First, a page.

“Blessed are the pure in heart, for they shall see God.” (Mathew 5.8)

The businesswoman looked worried. “The trouble is, I’ll never be pious, and in my line of work you need to be a shark not a saint.” She’d just been listening to the Beatitudes, those blessings Jesus pronounces on a bunch of very odd people. Sadly, she figured she’d never quite fit the bill.

Most commentators agree. Whether ‘conservative’ or ‘liberal’, they judge the Sermon on the Mount as pie-in-the-sky stuff for the particularly saintly; worthy, but plain ‘impractical’ in the ‘real world’.

“Heaven’s important, but it can wait.” That’s how worried Angela put it. The truth is both tougher and more hopeful than that. The Beatitudes are not general pieties. They are addressed to real people Jesus knew. Those who were the nucleus of his new society.

We assume that ‘the pure in heart’ must have been a bunch of Holy Joes. Not so. What Jesus is saying (it’s even more stark in Luke 6) is something like this: “Look, you people have no power, no money, and most of you are considered unclean by the religious leaders. Don’t worry. God loves ‘losers’. Focus on that and you’ll understand exactly what God is really about.”

The ‘purity’ reference is a joke, you see. People’s physical and social condition got them labelled ‘impure’ in Temple and synagogue. But it’s what goes on in the heart and what comes out of your life that matters, says Jesus, not being healthy, wealthy and well-connected.

St Paul puts the same point to the Corinthians by talking about having “an undivided heart” — a way of life that offers everything to God. That means making our business practice, our politics and our relationships part of our life with Jesus, not just our ‘spiritual lives’.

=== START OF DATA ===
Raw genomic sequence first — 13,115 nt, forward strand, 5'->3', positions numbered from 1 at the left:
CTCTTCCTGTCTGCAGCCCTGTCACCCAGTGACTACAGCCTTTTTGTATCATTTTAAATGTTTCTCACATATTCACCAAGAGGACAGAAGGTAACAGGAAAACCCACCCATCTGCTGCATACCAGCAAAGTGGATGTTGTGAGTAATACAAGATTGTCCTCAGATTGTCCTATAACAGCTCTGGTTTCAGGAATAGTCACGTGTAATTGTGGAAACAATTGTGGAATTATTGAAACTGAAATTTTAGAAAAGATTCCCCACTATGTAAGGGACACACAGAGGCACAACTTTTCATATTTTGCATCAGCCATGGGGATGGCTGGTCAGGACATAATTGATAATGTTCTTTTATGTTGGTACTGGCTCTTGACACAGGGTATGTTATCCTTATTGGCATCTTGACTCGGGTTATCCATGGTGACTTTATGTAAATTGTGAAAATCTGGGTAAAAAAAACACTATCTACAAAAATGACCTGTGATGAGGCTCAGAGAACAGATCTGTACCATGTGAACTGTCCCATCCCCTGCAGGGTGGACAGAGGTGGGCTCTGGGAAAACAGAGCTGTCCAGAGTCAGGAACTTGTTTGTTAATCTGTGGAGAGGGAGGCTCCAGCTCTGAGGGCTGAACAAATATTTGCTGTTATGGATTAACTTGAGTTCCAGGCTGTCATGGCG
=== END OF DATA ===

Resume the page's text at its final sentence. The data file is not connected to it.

According to the religious leaders Jesus opposed, people could only ‘see God’ if they were special, and God was mainly available at the end of the rainbow. “Nonsense!” says Jesus. “God’s kingdom, though not complete, is all around you if you’re seeing right. But those at the top look in the wrong places. God’s here with you lot.”

Do we want to join Jesus’ company of misfits? Will we risk not being ‘top of the pile’? Or do we prefer worldly power and the comfy belief that holiness is just for saints? There’s a question to ponder in boardroom and sanctuary alike.


Loving God:
Give us new eyes to see you at work in the most unlikely places.
And give us new hearts to get our priorities in line with yours.
Help us to receive you in the ordinary challenges of life
Not just when we feel especially ‘religious’.
Through Jesus Christ, our Lord. Amen.

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